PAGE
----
Rev. George M. W. Keyes, 66, died suddenly Thursday [May 4, 1944] at his home in Scarboro. He and Mrs. Keyes attended the annual meeting of State Congregational churches at Bangor, Tuesday and Wednesday. He retired in 1941 after 11 years as pastor of the Andover Congregational church. A clergyman 35 years, he also served as Boothbay Harbor’s Superintendent of schools.

He is survived by his wife, Mrs. Idella M. Keyes; two brothers, Roy and Ralph Keyes of New York and a half brother, Truman P, Andrews of Berwick, where Mr. Keyes was born.

Idella M. (Graffam) Keyes, 1883 – 1962 (Obituary from an unidentified and undated, but probably Portland-area newspaper)

Mrs. Idella M. Keyes, 79, widow of the Rev. George W. Keyes [pastor of Andover First Congregational Church from 1930 to 1941] of 17 Deering St., died yesterday in a local nursing home after a long illness.

She was born in West Scarborough, April 6, 1883, daughter of William and Delia Powers Graffam. She was a member of the First Congregational Church, South Portland. Surviving is a brother, Leslie P. Graffam, Kennebunkport…. Interment will be in the Dunstan Cemetery.

Note: So it appears William H. Graffam died at the home of his daughter and son-in-law in Andover. Graffam’s wife, Delia, had died six years earlier (10/29/1928), supposedly in Biddeford.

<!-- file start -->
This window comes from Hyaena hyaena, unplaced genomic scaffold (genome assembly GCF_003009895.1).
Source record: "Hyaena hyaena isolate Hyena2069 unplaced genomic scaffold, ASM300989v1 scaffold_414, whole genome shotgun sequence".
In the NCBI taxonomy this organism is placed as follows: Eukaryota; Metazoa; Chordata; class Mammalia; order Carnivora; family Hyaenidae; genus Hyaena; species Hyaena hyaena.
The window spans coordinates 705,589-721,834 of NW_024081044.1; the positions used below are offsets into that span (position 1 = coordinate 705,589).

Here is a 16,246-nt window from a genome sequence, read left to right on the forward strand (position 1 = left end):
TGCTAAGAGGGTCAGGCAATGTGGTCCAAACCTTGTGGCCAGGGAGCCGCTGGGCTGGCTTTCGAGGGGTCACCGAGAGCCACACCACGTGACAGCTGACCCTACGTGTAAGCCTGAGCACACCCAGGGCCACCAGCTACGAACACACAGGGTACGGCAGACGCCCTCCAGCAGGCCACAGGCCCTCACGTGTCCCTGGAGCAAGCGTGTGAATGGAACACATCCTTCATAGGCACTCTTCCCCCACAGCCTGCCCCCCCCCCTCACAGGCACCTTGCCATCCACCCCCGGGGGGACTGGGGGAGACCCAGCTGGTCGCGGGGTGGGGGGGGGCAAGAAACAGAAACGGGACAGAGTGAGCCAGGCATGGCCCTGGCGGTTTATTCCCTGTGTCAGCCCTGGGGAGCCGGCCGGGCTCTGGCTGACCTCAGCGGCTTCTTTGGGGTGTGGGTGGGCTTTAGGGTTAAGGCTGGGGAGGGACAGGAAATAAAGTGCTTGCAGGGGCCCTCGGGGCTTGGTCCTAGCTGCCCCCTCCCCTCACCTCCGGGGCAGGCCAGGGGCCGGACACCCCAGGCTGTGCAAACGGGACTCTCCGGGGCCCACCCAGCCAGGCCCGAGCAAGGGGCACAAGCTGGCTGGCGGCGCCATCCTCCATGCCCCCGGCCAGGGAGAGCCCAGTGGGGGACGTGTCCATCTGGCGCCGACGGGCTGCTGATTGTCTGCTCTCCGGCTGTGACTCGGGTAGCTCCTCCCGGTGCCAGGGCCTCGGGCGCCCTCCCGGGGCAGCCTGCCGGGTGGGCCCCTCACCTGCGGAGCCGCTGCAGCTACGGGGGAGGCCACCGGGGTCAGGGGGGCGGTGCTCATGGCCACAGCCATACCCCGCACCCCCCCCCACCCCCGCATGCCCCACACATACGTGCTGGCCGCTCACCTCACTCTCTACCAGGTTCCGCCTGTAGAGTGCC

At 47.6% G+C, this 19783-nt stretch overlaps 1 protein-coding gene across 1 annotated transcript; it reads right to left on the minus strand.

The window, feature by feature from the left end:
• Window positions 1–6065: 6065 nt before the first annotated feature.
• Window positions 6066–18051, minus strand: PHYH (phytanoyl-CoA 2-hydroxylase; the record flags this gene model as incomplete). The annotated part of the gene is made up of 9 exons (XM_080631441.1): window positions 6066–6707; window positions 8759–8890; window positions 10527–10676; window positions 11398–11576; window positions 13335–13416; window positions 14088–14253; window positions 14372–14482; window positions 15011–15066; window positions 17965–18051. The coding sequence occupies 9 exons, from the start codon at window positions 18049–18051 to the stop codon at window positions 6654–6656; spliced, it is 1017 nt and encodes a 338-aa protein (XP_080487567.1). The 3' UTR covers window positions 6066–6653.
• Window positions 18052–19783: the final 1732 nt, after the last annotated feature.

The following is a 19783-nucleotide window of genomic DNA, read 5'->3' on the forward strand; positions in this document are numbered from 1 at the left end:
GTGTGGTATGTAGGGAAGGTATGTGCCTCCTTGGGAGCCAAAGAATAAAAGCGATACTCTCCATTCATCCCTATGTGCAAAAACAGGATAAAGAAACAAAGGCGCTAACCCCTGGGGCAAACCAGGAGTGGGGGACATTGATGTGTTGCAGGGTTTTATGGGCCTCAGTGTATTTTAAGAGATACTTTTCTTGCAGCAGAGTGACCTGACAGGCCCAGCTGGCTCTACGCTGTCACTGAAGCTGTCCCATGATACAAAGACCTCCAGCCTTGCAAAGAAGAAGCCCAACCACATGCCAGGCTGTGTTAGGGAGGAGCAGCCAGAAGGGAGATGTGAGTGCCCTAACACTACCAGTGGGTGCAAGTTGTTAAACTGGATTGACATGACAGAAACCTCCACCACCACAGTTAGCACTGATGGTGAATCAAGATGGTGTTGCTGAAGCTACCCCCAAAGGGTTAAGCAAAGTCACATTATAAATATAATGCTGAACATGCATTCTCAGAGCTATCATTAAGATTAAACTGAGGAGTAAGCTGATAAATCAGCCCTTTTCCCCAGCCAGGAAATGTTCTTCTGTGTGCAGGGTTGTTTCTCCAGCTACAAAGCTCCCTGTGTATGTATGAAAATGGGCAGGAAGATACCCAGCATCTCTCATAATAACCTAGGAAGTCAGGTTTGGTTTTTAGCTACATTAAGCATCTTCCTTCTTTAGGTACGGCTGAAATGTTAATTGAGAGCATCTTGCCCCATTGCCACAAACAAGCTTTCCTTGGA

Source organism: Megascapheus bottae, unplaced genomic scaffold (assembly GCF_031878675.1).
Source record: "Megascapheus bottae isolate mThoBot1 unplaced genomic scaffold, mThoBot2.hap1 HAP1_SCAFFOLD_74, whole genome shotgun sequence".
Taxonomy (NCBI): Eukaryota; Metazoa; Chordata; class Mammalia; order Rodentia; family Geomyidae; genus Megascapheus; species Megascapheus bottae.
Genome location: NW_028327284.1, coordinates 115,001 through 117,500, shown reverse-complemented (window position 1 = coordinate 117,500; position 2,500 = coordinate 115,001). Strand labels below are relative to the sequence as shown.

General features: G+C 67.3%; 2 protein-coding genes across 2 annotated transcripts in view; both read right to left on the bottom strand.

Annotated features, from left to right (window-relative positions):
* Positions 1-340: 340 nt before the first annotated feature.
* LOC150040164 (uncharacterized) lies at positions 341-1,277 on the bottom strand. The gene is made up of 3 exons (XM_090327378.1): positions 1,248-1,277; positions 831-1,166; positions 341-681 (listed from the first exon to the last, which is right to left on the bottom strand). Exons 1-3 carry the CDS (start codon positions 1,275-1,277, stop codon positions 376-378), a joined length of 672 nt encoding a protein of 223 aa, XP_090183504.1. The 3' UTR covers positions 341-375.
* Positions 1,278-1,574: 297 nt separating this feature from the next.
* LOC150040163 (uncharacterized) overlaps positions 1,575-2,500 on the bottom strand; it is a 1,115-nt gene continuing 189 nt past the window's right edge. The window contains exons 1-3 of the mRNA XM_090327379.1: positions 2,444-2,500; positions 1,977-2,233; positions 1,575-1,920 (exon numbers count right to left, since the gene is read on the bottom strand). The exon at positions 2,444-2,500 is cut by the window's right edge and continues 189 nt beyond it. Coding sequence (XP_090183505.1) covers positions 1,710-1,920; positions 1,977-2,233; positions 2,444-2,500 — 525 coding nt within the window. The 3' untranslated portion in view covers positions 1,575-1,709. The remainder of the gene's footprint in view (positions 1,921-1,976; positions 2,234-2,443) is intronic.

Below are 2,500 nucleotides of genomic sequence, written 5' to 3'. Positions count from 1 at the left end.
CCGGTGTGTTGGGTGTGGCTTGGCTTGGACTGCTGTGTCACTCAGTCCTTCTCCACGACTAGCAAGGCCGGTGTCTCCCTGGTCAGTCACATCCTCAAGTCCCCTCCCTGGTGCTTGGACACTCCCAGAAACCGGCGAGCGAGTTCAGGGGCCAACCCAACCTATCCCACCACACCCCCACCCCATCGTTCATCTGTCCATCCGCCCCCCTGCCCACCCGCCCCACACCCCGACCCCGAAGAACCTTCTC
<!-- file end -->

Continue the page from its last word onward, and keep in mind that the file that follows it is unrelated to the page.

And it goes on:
An image of Graffam’s Store at Dunstan’s Corner is available at Digital Maine. 

[1]   The Minerva (New-York), 2 July 1825.

[2]   Juvenile Miscellany (Boston), September 1826, p. )

[3]   “Gus,” [A. C. Gruhlky], The American Puzzlers’ Directory (1881); “Nutmeg” [E. E. Hamilton], The Knights of the Mystic Arena: A Complete Directory of our American Puzzledom (1880).

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Foss Birth Returns – 1771 to 1798

[This is a transcript of a birth list, probably a “return.” Based upon the paper type and writing style, I believe it to be from the early 1800s, possibly as early as 1798.]

  • William Foss born November 26th 1771
  • Jonathan Foss born July 25, 1773
  • Nathaniel Foxx born June 24, 1775
  • Isabella Foss born October 7, 1776
  • Polly Foss born March 23, 1779
  • Jonathan Foss born July 23, 1781
  • Mehetable Foss born April 7, 1783
  • Mercy Foss born June 9, 1786
  • Nathaniel Foss born May 23, 1789
  • Hero [?] Foss born April 16, 1793
  • Isabella Foss born January 25, 1798
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Beech Ridge School Renovation Update – Sep 16, 2022

Beech Ridge School Renovation continues. Contractor Rob Alden and his crew are making headway. The team has most of the siding installed thanks to the good weather.